HIFF review: ‘100 Days’

Oct. 12, 2013 | 0 Comments

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REVIEW BY STEVEN MARK / smark@staradvertiser.com

In this romantic comedy from Taiwan, Bo Dan, a go-getting young executive caught up in the rat-race of the telecom industry in Taipei, returns to his idyllic island homeland to pay his respects to his deceased mother.

‘100 DAYS’

Spotlight on Taiwan

World Premiere

Screens at 8:45 p.m. Sunday, Oct. 13, and 10:45 a.m. Oct. 19 at Regal Dole Cannery Stadium 18; also 4 p.m. Monday, Oct. 14 at Consolidated Koko Marina 8

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His success has made him a celebrity back home, and he’s expected to bring modern communications to the island. Upon his return, he reconnects with a childhood sweetheart, the artist Xiao Wei, who is spunky and independent but also feels obligated to her responsibilities at home.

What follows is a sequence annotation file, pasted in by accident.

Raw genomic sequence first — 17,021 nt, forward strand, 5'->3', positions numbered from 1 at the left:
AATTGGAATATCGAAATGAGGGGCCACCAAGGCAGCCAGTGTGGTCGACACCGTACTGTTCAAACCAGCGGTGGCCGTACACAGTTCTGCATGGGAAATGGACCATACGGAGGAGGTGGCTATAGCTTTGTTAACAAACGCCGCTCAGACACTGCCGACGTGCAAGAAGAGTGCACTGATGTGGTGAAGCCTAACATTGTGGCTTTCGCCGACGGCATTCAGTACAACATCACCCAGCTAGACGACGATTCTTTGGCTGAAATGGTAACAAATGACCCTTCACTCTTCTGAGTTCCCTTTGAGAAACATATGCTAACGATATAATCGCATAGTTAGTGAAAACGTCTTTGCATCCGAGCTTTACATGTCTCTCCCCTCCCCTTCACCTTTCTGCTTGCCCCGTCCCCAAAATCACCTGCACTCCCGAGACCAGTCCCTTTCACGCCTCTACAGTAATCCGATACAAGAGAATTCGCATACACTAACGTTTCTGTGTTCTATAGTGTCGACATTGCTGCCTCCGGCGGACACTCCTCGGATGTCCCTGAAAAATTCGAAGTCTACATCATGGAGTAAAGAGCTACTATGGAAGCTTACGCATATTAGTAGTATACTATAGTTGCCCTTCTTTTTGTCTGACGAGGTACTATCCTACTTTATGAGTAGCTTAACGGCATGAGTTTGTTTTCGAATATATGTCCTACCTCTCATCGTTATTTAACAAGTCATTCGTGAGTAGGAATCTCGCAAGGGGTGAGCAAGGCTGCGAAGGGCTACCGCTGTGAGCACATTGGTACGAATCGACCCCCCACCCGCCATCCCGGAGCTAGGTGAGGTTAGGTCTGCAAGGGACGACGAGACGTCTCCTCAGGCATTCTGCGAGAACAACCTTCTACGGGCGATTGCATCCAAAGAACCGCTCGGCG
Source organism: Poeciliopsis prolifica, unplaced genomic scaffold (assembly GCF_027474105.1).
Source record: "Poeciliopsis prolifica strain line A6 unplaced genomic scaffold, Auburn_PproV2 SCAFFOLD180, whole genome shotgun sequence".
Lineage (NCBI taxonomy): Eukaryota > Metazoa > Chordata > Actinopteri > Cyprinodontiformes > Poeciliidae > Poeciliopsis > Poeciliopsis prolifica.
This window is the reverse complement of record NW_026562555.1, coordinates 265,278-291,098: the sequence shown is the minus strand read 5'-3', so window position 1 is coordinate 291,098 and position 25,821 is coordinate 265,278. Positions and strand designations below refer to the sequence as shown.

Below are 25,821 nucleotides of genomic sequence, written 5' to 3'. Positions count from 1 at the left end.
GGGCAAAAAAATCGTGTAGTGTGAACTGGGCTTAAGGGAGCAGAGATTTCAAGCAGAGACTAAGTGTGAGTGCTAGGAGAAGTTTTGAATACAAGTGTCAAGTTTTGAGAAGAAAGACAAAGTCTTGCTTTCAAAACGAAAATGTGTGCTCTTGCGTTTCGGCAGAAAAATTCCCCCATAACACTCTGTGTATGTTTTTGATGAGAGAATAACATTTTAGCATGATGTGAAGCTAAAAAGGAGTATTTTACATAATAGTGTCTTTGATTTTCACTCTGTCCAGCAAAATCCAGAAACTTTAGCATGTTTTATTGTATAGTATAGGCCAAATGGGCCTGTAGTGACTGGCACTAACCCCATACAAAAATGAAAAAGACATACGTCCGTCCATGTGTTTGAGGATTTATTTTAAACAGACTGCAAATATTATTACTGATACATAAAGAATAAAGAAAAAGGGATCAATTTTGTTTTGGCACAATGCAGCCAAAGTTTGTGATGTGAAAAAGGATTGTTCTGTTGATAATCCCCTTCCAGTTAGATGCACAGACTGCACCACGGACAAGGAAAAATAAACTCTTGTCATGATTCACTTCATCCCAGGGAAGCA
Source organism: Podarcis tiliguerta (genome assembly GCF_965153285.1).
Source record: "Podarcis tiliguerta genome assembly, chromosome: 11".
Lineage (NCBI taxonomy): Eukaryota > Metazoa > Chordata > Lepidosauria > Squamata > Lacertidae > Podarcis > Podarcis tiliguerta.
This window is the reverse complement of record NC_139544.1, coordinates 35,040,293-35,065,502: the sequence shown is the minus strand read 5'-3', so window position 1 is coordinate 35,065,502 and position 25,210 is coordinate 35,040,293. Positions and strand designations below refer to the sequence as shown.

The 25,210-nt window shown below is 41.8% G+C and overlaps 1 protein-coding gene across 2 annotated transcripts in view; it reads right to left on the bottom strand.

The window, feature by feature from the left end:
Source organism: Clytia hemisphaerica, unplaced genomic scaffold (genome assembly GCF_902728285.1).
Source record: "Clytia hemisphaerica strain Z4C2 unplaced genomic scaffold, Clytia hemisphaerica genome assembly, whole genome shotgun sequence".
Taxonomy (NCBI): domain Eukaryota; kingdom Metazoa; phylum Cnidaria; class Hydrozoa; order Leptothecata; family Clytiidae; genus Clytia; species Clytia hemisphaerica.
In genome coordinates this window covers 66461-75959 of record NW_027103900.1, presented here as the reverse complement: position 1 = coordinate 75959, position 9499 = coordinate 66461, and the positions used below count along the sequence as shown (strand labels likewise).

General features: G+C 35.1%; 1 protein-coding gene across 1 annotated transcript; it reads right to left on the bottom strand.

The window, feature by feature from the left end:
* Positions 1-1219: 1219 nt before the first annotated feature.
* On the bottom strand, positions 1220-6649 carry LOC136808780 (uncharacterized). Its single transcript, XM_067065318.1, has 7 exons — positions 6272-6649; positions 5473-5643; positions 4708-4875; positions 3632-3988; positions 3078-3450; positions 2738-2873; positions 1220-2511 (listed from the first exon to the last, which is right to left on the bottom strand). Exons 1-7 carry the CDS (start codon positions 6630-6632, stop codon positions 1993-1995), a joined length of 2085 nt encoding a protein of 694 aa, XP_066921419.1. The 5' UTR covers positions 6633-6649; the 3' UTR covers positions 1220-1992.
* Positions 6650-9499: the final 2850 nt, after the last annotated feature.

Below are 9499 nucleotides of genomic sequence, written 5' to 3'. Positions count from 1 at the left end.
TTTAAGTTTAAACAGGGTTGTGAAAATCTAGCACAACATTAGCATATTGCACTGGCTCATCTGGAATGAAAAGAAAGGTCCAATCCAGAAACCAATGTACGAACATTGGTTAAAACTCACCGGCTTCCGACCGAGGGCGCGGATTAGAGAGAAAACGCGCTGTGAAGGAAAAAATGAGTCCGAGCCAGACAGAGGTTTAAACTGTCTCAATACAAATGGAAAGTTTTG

With a local custom obligating one of his mother’s sons to marry in 100 days to send her into the afterlife, the plot is set.

There’s no great surprises in the film, but it has a nice feel for Taiwan, a country that has experienced rapid economic and social development over the past generation. The theme of connecting and communication is played out with humor and depth.

It’s a good film for Hawaii audiences as well; there’s a couple of surfer dudes who provide comic relief, and one of the characters plays an ukulele solo. Overall, it’s a sentimental, schmaltzy film, but there’s a lot of charm as well.
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